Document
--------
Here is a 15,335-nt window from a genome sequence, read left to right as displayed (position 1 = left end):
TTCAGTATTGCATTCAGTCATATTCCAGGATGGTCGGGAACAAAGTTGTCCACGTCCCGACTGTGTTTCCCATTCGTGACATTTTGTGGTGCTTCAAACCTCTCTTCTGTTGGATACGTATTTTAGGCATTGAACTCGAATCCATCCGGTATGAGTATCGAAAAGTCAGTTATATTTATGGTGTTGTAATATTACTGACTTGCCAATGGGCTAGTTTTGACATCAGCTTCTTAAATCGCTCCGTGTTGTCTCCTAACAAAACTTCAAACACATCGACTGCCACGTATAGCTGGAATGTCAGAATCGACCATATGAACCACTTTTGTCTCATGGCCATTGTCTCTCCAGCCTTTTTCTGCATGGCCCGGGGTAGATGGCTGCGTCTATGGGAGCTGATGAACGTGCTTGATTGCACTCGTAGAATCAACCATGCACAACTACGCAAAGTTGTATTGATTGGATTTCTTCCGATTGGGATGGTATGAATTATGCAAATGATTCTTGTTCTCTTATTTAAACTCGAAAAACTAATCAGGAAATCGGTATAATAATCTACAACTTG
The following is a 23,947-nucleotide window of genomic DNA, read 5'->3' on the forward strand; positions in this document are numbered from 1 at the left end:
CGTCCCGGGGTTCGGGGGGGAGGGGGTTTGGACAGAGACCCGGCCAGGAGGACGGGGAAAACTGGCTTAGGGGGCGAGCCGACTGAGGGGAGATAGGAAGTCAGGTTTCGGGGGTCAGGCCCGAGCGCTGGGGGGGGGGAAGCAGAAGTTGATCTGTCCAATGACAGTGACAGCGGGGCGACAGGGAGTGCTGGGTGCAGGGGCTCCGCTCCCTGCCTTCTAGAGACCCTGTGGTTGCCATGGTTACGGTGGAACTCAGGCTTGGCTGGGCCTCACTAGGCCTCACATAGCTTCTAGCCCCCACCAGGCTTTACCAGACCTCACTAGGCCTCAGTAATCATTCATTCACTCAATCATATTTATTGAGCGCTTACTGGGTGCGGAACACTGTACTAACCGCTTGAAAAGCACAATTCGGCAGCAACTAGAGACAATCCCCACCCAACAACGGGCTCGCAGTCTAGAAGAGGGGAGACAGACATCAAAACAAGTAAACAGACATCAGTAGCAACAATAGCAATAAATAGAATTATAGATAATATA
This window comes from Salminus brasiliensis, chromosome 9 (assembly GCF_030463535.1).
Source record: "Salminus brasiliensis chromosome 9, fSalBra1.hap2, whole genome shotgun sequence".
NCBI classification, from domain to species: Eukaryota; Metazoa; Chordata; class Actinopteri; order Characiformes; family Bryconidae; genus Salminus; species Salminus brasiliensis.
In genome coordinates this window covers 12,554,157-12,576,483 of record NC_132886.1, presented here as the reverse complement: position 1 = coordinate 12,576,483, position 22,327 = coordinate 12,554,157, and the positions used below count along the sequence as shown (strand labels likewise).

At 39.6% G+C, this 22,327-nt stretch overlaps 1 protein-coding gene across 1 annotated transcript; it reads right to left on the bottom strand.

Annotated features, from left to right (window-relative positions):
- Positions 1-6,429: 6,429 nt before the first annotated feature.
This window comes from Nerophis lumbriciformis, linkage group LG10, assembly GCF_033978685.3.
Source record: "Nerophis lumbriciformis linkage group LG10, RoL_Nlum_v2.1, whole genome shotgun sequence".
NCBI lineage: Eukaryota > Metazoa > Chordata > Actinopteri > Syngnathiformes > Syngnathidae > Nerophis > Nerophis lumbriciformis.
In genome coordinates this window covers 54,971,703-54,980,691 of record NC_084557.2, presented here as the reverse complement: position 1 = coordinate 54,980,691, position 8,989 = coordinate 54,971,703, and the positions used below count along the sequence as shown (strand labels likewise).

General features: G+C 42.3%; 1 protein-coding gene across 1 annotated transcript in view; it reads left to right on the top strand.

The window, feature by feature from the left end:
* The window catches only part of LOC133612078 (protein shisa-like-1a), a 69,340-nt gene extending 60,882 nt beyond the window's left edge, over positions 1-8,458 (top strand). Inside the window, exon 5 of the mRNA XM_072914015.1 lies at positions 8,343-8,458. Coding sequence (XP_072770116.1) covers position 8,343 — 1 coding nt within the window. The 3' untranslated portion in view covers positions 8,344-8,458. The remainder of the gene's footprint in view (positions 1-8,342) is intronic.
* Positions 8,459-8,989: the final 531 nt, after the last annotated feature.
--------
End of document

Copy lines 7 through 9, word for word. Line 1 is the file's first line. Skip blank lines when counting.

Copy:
NCBI classification, from domain to species: Eukaryota; Metazoa; Chordata; class Actinopteri; order Characiformes; family Bryconidae; genus Salminus; species Salminus brasiliensis.
In genome coordinates this window covers 12,554,157-12,576,483 of record NC_132886.1, presented here as the reverse complement: position 1 = coordinate 12,576,483, position 22,327 = coordinate 12,554,157, and the positions used below count along the sequence as shown (strand labels likewise).

At 39.6% G+C, this 22,327-nt stretch overlaps 1 protein-coding gene across 1 annotated transcript; it reads right to left on the bottom strand.